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Techaisle Blog

Insightful research, flexible data, and deep analysis by a global SMB IT Market Research and Industry Analyst organization dedicated to tracking the Future of SMBs and Channels.

SMB Shadow IT, BDM spending amount to nearly $100 billion in the US alone

Is IT losing its authority over IT expenditures and directions? Data from the Techaisle report “The 360 on SMB & Midmarket IT Decision Making Authority” suggests that increasingly, business decision makers (BDMs) make technology-related decisions and control technology-related budgets.

The report finds that SMB “Shadow IT” in the US – expenditures made by business management without IT involvement – will amount to $27 billion in 2015. Added to the “formal” IT budget that is visible to IT but under BDM management, technology spending by US SMBs that is outside the control of the IT department will reach $99 billion, a figure that is greater than Microsoft’s annual revenue, twice the revenue of Cisco, and nearly 25 times larger than the revenue recorded by Salesforce.com in its fiscal 2014.

The data clearly illustrates that the earth has shifted from underneath the IT department within small and midmarket businesses. Executives in these companies need to understand what these new spending patterns mean to IT deployment and efficiency within their operations, while suppliers to this market – business application vendors like Microsoft and Salesforce.com, hardware vendors like HP and Dell, and the thousands of services firms that help US SMBs to make sense of technology – need to adjust to the changing patterns of SMB IT investment and control.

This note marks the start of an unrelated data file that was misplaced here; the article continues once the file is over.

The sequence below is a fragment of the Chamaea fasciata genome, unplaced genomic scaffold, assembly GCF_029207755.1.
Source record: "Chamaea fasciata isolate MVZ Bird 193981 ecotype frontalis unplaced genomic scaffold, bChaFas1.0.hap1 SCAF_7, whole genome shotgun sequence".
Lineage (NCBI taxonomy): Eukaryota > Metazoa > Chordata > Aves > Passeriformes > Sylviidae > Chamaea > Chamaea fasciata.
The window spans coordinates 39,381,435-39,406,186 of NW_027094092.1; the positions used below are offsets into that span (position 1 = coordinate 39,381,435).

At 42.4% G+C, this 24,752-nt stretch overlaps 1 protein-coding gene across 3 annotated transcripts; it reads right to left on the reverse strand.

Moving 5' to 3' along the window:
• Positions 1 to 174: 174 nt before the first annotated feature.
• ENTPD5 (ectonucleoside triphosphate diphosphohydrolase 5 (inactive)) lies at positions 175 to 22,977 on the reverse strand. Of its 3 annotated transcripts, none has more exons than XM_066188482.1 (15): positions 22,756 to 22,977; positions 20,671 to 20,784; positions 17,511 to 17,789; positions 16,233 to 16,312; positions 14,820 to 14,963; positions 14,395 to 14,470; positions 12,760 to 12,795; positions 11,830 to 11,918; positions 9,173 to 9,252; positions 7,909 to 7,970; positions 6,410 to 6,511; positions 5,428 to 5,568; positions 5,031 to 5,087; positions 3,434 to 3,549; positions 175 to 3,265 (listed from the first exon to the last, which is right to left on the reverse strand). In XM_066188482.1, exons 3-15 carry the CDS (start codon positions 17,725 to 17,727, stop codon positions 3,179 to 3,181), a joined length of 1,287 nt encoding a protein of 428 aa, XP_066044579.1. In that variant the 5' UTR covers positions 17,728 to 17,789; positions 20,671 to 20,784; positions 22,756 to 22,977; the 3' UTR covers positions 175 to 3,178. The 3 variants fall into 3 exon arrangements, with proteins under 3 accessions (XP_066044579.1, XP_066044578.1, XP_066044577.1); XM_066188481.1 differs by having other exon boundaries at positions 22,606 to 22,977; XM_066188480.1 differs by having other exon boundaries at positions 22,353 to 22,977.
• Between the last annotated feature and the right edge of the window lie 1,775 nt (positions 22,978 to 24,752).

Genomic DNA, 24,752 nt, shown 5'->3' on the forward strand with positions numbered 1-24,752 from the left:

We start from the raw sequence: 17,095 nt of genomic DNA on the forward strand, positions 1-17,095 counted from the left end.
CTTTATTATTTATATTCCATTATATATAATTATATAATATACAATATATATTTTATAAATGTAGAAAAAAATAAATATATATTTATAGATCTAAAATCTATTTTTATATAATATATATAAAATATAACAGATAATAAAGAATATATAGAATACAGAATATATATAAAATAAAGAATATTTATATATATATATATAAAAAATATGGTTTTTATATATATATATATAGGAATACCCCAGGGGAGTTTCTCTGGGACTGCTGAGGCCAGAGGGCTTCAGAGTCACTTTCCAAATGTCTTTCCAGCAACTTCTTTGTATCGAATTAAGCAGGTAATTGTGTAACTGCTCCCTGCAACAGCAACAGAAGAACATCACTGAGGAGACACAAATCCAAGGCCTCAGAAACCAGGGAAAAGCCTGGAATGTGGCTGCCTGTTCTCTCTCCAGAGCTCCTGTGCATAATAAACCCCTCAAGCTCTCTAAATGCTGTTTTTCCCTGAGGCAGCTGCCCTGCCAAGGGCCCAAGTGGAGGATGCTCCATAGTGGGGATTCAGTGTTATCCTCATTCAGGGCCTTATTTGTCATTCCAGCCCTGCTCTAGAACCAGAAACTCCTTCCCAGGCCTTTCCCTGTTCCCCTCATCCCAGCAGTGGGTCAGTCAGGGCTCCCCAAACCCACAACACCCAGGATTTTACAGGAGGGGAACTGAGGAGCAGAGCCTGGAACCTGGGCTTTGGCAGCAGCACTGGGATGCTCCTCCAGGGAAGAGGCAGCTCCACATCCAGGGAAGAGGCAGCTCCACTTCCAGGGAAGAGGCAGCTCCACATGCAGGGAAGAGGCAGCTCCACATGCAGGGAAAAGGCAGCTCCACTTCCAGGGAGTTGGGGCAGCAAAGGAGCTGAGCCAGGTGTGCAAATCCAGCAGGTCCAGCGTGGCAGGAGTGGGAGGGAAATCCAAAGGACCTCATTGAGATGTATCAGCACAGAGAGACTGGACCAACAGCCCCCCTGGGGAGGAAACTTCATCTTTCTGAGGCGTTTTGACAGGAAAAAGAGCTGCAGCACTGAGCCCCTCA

Shadow IT is a commonly-understood phenomenon: it represents spending on IT products and services by BDMs that are made without the IT department’s approval, guidance, or in some cases, even without IT’s knowledge. IT itself generally portrays these purchases as dangerous to the organization, creating the potential for security breaches, incompatibility between corporate systems, inconsistency in corporate systems of record, and/or loss of critical data. BDMs tend to portray them differently, positioning these purchases as IT extensions to current business activities that respond to business needs more quickly and directly than the IT department is capable of doing.

Whatever one’s perspective on shadow IT, it is clearly an important force in the SMB IT market. How important has been a matter of conjecture, since by its nature, shadow IT is difficult to isolate and quantify. However, by comparing multiple data sets from surveys that capture both ITDM and BDM perspectives, Techaisle is able to provide fact-based estimates of shadow IT activity within US SMBs. Highlights of these findings include:

Shadow IT spending on business applications

Authority for “formal” business application spending varies widely between small and midmarket businesses. However, the overall level of shadow IT spending on business applications is very consistent across the two SMB segments, at 15 percent of total small business application spending and 14 percent of midmarket business spending. In addition, business management (BDMs) within SMBs formally controls over 50 percent of business application expenditures.

Shadow IT spending on infrastructure products

The infrastructure products market is much different than the business application market – both across small and midmarket businesses and with respect to the influence of IT over “formal” purchases. The influence of IT is much greater in the infrastructure category than in business applications: IT is responsible for 23 percent of infrastructure spending within small businesses and controls well over 50 percent of total spending on infrastructure within midmarket businesses.

Overall, shadow IT accounts for 56 percent of small business infrastructure expenditures. The enormous shadow infrastructure spends by small business indicates a clear problem for small business IT managers, and realistically, for small businesses themselves: the notions that shadow IT creates security and related issues are not merely an IT construct, it is a real issue. Suppliers with solutions that help address shadow infrastructure problems (such as MDM, managed app stores, etc.) will find a very substantial potential market in the US small business segment.

Shadow IT spending on IT services